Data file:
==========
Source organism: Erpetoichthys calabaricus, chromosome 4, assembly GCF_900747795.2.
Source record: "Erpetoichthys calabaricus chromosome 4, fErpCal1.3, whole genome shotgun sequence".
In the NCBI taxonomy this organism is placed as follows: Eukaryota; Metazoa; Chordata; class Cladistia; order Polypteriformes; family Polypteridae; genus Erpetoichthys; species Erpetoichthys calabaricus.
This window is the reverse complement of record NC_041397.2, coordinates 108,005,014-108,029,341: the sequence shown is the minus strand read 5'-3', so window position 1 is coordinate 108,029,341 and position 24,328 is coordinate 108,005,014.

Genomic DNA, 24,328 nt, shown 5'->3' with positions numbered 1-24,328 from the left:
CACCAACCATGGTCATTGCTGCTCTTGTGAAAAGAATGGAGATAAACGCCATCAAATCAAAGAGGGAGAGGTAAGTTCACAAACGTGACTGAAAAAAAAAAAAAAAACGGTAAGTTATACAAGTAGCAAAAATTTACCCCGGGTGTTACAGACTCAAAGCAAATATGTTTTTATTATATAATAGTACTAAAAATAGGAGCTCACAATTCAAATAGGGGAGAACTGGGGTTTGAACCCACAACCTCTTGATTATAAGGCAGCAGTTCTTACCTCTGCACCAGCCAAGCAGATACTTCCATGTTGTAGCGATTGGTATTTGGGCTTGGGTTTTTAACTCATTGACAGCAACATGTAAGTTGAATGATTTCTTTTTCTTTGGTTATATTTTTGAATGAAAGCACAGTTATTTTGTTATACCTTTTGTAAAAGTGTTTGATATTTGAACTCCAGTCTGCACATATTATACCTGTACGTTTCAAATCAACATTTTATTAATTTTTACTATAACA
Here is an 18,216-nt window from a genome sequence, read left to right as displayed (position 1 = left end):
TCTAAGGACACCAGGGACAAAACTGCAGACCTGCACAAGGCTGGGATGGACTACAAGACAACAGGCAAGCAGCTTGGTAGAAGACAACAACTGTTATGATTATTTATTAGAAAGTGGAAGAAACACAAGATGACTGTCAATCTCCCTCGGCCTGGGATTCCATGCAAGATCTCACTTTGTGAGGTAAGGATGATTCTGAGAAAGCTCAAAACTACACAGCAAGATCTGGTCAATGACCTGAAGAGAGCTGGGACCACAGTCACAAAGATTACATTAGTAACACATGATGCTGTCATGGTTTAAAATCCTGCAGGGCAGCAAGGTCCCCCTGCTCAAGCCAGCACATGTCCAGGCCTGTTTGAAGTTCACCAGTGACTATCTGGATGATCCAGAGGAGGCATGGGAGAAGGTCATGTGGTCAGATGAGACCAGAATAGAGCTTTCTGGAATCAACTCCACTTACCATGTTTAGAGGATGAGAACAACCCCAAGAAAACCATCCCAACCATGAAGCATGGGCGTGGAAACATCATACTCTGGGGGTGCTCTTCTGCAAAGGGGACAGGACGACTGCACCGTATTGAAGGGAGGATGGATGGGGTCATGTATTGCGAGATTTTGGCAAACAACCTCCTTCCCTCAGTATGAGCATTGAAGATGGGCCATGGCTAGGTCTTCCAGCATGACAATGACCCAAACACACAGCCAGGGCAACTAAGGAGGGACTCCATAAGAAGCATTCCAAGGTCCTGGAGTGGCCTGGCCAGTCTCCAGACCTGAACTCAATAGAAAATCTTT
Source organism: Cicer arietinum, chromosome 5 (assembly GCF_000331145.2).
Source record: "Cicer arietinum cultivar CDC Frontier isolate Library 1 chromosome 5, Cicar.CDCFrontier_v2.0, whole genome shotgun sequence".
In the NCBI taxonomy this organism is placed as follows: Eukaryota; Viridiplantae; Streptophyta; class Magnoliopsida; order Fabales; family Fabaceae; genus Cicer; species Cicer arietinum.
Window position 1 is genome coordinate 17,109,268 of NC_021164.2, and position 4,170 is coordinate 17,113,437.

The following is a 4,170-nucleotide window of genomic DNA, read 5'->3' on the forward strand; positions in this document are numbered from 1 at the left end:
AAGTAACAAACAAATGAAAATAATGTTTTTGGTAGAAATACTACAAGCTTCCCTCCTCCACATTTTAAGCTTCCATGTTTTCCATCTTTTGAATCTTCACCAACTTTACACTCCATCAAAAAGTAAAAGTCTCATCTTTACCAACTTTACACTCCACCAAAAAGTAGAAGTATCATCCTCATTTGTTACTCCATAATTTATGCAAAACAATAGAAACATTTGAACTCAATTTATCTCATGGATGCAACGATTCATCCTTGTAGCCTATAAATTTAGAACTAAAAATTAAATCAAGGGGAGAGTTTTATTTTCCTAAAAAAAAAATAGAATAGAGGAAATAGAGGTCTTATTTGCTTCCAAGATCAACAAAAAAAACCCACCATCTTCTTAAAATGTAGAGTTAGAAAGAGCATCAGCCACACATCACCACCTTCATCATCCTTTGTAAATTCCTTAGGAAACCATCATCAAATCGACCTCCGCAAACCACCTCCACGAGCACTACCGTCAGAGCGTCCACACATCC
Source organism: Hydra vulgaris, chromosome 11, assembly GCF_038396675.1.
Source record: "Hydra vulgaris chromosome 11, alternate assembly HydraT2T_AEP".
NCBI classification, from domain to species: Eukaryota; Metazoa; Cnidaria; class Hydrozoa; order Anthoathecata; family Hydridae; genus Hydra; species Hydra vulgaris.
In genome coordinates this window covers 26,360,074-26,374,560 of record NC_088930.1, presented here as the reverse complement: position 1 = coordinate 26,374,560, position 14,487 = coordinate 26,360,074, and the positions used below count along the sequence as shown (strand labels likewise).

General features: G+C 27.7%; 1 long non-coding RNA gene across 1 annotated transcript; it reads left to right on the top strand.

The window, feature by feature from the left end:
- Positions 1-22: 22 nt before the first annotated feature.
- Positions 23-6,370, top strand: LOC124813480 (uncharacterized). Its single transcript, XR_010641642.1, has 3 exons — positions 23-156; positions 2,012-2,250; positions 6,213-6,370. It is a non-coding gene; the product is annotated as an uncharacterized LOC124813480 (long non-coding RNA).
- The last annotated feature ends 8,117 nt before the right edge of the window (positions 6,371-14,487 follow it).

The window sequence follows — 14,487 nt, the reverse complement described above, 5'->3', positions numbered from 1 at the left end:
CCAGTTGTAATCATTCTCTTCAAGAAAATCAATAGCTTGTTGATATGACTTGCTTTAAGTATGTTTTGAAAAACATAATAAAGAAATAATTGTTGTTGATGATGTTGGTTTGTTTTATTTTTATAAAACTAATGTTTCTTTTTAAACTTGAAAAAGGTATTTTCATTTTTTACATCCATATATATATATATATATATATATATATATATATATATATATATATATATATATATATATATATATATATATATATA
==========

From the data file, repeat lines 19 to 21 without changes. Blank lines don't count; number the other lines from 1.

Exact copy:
General features: G+C 27.7%; 1 long non-coding RNA gene across 1 annotated transcript; it reads left to right on the top strand.

The window, feature by feature from the left end:
- Positions 1-22: 22 nt before the first annotated feature.